BRAHMS Piano Concerto No. 2
Bernard Haitink, Conductor
Emanuel Ax, Piano

This (last) week’s MOB Program

MOZART Les Petits Riens
DELALANDE Te Deum
INTERMISSION
CHARPENTIR Te Deum, H. 146
Ravel Le Tombeau de Couperin
Jane Glover, conductor
Sarah Gartshore, soprano
Amy Conn, soprano
Karim Sulayman, tenor
Harold Brock, tenor
Douglas Anderson, baritone
Peter Van De Graaff, bass-baritone

Monday
off

Tuesday
10-12:30 CSO rehearsal
2-5 MOB rehearsal
7:30 CSO concert (Wagner/Mahler)

Wednesday
12-2:30 3:30-5:30 CSO rehearsals
7-10 MOB rehearsal

Thursday
10-12:30 CSO rhearsal
8 CSO concert

Friday
1:30 CSO concert
7-10 MOB rehearsal

Saturday
3:30-6:30 MOB rehearsal
8 CSO concert

Sunday
10-12 Chicago Bass Ensemble rehearsal
7:30 MOB concert

Monday
7:30 MOB concert

Due to a busy schedule, I’ve fallen a week behind with the blog. The CSO concerts were enjoyable. Emanuel Ax is always a pleasure. I was off the Mozart (2 basses only), so that was wonderful. The Turnage piece was also a pleasant surprise. Without it sounding derivative, I thought I detected hints of Stravinsky, Messiaen, Boulez and Zappa – all good influences in my book.

The MOB concerts are a rare diversion from the normal sort of Bach, Handel, Telemann fare. It is funny how in the German Baroque music everything in the parts is just so while a lot of this French stuff is a mess – hard to decipher roadmaps, frequent changes from Inegal to straight, none of which are in the print . But it has been an enjoyable challenge. Thanks to some top-notch soloists, this turned out to be a pretty good concert.

Yes, that is a bass quartet rehearsal at 10 AM on a Sunday. The CBE is gearing up for our big concert on November 7th, or else I would have been happily sleeping.

Friday, October 19, 2007

Un gorilla dalle 800 libbre

In spite of the fascinating things I’ve been blogging about lately – boring tour travel, uneaten breakfasts, bass boxes, and the like – the astute reader might have noticed the omission of a subject of some importance to the CSO. I am of course referring to the fact that Riccardo Muti conducted us for four weeks this fall. I can assure my readers that I actually looked up once or twice over the past month and took note of who was conducting and how, but I purposefully withheld comment until the feverish excitement had died down.

Muti is undoubtedly one of the names under serious consideration for the music director position here. More than any other conductor on the ‘short list’, a great deal of hype and speculation preceded his arrival. It didn’t hurt that Muti’s appearance coincided with the conclusion of contract negotiations that had our European tour and the preceding week of concerts hanging in the balance. Either fate or very clever design produced a charged atmosphere where his taking the podium became something of an almost operatic denouement.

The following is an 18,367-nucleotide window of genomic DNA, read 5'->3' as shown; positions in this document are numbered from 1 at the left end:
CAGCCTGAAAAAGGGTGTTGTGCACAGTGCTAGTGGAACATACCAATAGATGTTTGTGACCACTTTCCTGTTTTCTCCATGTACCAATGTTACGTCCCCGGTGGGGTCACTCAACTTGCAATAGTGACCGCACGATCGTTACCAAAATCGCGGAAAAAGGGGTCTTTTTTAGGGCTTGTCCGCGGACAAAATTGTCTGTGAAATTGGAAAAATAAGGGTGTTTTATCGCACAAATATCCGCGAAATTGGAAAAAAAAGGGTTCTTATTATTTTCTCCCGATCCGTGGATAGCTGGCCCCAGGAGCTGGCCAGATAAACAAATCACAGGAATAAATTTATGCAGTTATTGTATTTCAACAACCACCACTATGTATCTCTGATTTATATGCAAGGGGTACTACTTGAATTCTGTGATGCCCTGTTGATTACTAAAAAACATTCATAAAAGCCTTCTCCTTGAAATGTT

The perils and pitfalls of going on record about someone who may well end up as my boss are obvious even to me, so I’m not about to provide a blow-by-blow analysis of Muti’s conducting. More interesting to me was the reaction of the orchestra.

With the hype over Muti’s arrival ramping up I observed some different reactions. A number of players were highly skeptical about him for one reason or another. The more the excitement over his arrival grew, the more skeptical they became. Others bought into the myth-in-the-making wholesale.

The one common assumption seemed to be that Muti might be a difficult, perhaps egotistical person. Whether this was cause for skepticism or premature adulation probably depended on each individual musician’s tendency towards Masochism or Sadism.

Anyhow, members of both camps waited eagerly to be proved right when he actually began working with us. I was secretly pleased when Muti turned out to be personable, self effacing (for a conductor anyway) and funny, proving many wrong.

The quick acceptance and even affection for Muti came as a shock to me – something I haven’t seen here before. It was more than slightly strange hearing some of the most wizened, perennial conductor hating players tittering on like schoolgirls. “Do you think he likes us? I really hope he likes us!” The one lesson I learned was that this orchestra has no practice playing hard to get.

But Muti played his part masterfully, cultivating the good will he encountered. He acted like a man given the keys to a pretty nice car, who had the savvy not to look too closely under the hood or swipe his finger across the dashboard while the owner was still watching. Instead, he took us for a pleasant drive around the Italian countryside. I kept waiting for him to throw a wet rag over the whole affair – stop the orchestra to tell us our tremolo sucked, for instance – but thank heavens he had better sense than that.

Thursday, October 18, 2007

Week 05

October 15-21

This week’s CSO program

WAGNER Siegfried Idyll
INTERMISSION
MAHLER Symphony No. 6
Bernard Haitink, conductor

Monday
off

Tuesday
10-12:30 CSO rehearsal
7:30 CSO concert (FAURÉ, DEBUSSY, COPLAND, ADAMS)

Wednesday
12-2:30 3:30-5:30 CSO rehearsals

Thursday
10-12:30 CSO rehearsal
8 CSO concert

Friday
8 CSO concert

Saturday
8 CSO concert

Sunday
off

Haitink conducting Mahler should make this a high point of the season. Unfortunately the concerts are not sold out. There is something very wrong with that.

Friday, October 12, 2007

This is my box